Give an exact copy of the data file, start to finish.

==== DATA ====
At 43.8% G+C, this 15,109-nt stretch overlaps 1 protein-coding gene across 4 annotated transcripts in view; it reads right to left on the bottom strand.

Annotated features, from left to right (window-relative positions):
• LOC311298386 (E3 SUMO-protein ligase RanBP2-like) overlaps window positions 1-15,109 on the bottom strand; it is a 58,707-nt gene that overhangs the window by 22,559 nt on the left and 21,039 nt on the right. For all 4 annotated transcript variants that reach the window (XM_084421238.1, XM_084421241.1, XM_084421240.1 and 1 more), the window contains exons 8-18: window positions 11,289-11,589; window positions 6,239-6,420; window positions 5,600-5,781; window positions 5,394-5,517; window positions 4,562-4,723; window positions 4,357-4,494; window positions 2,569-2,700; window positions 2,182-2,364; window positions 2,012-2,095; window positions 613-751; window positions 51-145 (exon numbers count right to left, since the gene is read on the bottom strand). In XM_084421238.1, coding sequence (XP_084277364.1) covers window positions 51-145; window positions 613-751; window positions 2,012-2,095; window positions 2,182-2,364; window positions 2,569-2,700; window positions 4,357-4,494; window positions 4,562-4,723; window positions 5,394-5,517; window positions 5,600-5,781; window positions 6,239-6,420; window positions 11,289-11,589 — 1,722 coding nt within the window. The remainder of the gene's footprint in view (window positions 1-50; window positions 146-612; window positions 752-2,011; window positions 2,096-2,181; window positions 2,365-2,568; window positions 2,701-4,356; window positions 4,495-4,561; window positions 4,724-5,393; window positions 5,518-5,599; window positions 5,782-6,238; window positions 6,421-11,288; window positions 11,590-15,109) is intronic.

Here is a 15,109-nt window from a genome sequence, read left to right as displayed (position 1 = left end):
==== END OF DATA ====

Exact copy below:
At 43.8% G+C, this 15,109-nt stretch overlaps 1 protein-coding gene across 4 annotated transcripts in view; it reads right to left on the bottom strand.

Annotated features, from left to right (window-relative positions):
• LOC311298386 (E3 SUMO-protein ligase RanBP2-like) overlaps window positions 1-15,109 on the bottom strand; it is a 58,707-nt gene that overhangs the window by 22,559 nt on the left and 21,039 nt on the right. For all 4 annotated transcript variants that reach the window (XM_084421238.1, XM_084421241.1, XM_084421240.1 and 1 more), the window contains exons 8-18: window positions 11,289-11,589; window positions 6,239-6,420; window positions 5,600-5,781; window positions 5,394-5,517; window positions 4,562-4,723; window positions 4,357-4,494; window positions 2,569-2,700; window positions 2,182-2,364; window positions 2,012-2,095; window positions 613-751; window positions 51-145 (exon numbers count right to left, since the gene is read on the bottom strand). In XM_084421238.1, coding sequence (XP_084277364.1) covers window positions 51-145; window positions 613-751; window positions 2,012-2,095; window positions 2,182-2,364; window positions 2,569-2,700; window positions 4,357-4,494; window positions 4,562-4,723; window positions 5,394-5,517; window positions 5,600-5,781; window positions 6,239-6,420; window positions 11,289-11,589 — 1,722 coding nt within the window. The remainder of the gene's footprint in view (window positions 1-50; window positions 146-612; window positions 752-2,011; window positions 2,096-2,181; window positions 2,365-2,568; window positions 2,701-4,356; window positions 4,495-4,561; window positions 4,724-5,393; window positions 5,518-5,599; window positions 5,782-6,238; window positions 6,421-11,288; window positions 11,590-15,109) is intronic.

Here is a 15,109-nt window from a genome sequence, read left to right as displayed (position 1 = left end):